Sometime after 3 p.m. Tuesday, Pioneer Market owner Ed Johnson changed the gas prices outside his store south of Harrodsburg from $3.259 to $3.199 for a gallon of regular unleaded.
It didn't take long for cars to start pulling off U.S. 127.
When prices drop, "just be sure you have enough help on hand because it's going to generate extra traffic flow for a little while," Johnson said.
Motorists around Central Kentucky expressed relief Tuesday at the falling pump prices, a rare bit of happiness in an economy that is otherwise crumbling.
The Dow Jones Industrial Average, for instance, fell another 500 points Tuesday, and the Standard & Poor's 500 index closed below 1,000 for the first time in five years.
But even while smiling at the pump, Central Kentucky drivers said they doubted the lower prices will stick around.
"I think when we really get into the cold weather, you're going to see it shoot right back up again," said Donna Lamb of Paint Lick after she bought gas at Shell Express in Lancaster.
"Any time you can save money, especially as high as groceries and things are, you've got to save it everywhere you can," Lamb said. "If it puts 5, 6, 7 or 8 cents in your pocket — it's as good in my pocket as it is in the rich oil man's."
Oil prices have tumbled about 40 percent since peaking at $147.27 a barrel on July 11. A drop below $85 a barrel is considered an almost certainty in the current environment. Prices on Tuesday rose slightly to $90.06 a barrel, but analysts say they will continue to head lower.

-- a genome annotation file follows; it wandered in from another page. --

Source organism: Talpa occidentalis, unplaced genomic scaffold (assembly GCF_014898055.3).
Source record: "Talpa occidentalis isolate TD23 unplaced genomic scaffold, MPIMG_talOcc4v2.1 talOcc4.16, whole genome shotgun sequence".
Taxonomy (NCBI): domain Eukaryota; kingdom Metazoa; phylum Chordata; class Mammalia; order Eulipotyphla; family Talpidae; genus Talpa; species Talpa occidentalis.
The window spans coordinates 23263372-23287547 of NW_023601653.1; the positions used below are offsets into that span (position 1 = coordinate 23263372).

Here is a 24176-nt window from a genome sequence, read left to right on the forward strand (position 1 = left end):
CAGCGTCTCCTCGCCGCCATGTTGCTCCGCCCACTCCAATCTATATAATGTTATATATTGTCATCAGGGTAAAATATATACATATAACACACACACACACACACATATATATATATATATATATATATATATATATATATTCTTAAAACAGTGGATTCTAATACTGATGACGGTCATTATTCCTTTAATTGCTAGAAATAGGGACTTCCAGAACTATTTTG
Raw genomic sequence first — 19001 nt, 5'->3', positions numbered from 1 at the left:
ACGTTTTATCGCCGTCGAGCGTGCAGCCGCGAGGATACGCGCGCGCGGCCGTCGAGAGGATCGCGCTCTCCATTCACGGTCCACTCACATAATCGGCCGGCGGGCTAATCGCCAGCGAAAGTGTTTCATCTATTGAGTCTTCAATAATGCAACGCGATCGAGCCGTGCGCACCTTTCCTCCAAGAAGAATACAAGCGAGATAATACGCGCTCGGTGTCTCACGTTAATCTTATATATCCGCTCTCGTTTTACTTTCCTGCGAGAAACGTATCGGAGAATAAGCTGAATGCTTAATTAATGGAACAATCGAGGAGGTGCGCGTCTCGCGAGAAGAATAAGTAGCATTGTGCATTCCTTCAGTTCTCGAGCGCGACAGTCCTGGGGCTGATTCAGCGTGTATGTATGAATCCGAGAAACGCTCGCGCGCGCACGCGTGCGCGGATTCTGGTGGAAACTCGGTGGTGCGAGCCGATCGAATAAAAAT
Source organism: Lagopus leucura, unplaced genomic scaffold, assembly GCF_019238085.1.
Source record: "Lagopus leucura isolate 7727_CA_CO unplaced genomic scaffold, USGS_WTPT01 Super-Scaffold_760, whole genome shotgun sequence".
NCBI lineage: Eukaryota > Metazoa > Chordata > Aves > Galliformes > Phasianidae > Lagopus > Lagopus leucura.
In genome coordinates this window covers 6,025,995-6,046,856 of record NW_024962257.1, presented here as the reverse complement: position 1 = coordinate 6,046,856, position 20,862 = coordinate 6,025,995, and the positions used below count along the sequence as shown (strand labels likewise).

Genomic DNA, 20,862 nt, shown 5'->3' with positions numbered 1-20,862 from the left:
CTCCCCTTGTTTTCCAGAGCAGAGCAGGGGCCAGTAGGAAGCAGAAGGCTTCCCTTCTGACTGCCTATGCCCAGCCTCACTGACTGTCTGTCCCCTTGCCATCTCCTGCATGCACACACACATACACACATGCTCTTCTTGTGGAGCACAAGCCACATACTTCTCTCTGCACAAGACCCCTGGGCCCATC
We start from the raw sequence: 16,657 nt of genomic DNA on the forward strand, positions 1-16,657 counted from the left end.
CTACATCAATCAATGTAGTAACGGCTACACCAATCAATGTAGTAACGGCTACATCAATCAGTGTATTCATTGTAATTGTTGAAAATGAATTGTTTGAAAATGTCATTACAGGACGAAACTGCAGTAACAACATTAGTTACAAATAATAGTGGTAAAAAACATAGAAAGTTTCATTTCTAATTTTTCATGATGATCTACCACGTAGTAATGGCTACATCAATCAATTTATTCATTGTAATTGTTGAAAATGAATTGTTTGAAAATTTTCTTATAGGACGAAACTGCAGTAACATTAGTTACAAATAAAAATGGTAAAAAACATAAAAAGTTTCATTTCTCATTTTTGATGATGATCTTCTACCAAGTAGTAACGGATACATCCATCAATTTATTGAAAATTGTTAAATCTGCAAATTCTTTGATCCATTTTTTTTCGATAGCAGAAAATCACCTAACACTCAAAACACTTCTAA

"We've just seen a huge shift in sentiment where the focus isn't on supply anymore. It's on demand, and that demand continues to weaken," said Jim Ritterbusch, president of energy consultants Ritterbusch and Associates in Galena, Ill.
In India, domestic oil product sales totaled 2.41 million barrels a day in August, the lowest level this year, while Japan's oil demand fell by 8.4 percent in the same month, according to Barclays Capital research.
The lower oil prices have already meant huge drops in gas prices in some areas around Central Kentucky. Gasoline was $3.109 on Tuesday at some stations in Frankfort and was available for $3.009 with a Kroger card that had more than $100 in purchases for the month.
In Lancaster, Shell Express owner Sean Abraham said lower prices have translated into more interest inside his store for soda, snacks and candy.
"You could tell the difference. They had extra to spend," Abraham said. "If the gas prices go down, this country's economy will get in a whole lot better shape."
But customer Greg Montgomery of Lincoln County isn't so sure. Taking time off from a pipeline construction job in Illinois, Montgomery said prices weren't dropping fast enough for him.
"This little change isn't going to make that big a change in a man's budget." Montgomery said.
And on Lancaster's east side, Gary Hammonds noted that he's still paying just under $4 a gallon for diesel for his truck. That hurts when he takes loads of grapevines to a Clay County craftsman.
"It's affecting the billfold bad, real bad," Gary Hammonds said. "We have no extra money for nothing. You've got to put it all in your tank."